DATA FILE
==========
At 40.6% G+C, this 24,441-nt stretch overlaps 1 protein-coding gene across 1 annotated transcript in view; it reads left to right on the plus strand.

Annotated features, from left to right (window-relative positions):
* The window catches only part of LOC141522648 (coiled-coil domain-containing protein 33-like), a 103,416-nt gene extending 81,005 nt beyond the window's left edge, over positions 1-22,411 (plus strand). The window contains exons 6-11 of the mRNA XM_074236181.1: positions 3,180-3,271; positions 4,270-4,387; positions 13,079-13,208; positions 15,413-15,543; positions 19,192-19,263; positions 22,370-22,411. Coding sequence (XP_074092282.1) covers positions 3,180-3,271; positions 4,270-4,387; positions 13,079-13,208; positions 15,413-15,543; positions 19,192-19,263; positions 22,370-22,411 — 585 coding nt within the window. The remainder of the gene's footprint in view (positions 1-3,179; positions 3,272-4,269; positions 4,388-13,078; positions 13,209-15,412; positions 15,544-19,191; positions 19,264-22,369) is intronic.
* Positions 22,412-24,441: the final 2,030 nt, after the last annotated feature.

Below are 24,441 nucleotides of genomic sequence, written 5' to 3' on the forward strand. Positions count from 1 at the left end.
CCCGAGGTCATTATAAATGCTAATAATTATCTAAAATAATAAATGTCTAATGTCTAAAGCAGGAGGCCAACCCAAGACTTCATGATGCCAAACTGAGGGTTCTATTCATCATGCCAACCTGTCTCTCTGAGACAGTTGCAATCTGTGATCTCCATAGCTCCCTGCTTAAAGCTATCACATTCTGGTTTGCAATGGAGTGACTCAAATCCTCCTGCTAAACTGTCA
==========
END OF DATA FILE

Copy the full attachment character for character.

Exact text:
At 40.6% G+C, this 24,441-nt stretch overlaps 1 protein-coding gene across 1 annotated transcript in view; it reads left to right on the plus strand.

Annotated features, from left to right (window-relative positions):
* The window catches only part of LOC141522648 (coiled-coil domain-containing protein 33-like), a 103,416-nt gene extending 81,005 nt beyond the window's left edge, over positions 1-22,411 (plus strand). The window contains exons 6-11 of the mRNA XM_074236181.1: positions 3,180-3,271; positions 4,270-4,387; positions 13,079-13,208; positions 15,413-15,543; positions 19,192-19,263; positions 22,370-22,411. Coding sequence (XP_074092282.1) covers positions 3,180-3,271; positions 4,270-4,387; positions 13,079-13,208; positions 15,413-15,543; positions 19,192-19,263; positions 22,370-22,411 — 585 coding nt within the window. The remainder of the gene's footprint in view (positions 1-3,179; positions 3,272-4,269; positions 4,388-13,078; positions 13,209-15,412; positions 15,544-19,191; positions 19,264-22,369) is intronic.
* Positions 22,412-24,441: the final 2,030 nt, after the last annotated feature.

Below are 24,441 nucleotides of genomic sequence, written 5' to 3' on the forward strand. Positions count from 1 at the left end.
CCCGAGGTCATTATAAATGCTAATAATTATCTAAAATAATAAATGTCTAATGTCTAAAGCAGGAGGCCAACCCAAGACTTCATGATGCCAAACTGAGGGTTCTATTCATCATGCCAACCTGTCTCTCTGAGACAGTTGCAATCTGTGATCTCCATAGCTCCCTGCTTAAAGCTATCACATTCTGGTTTGCAATGGAGTGACTCAAATCCTCCTGCTAAACTGTCA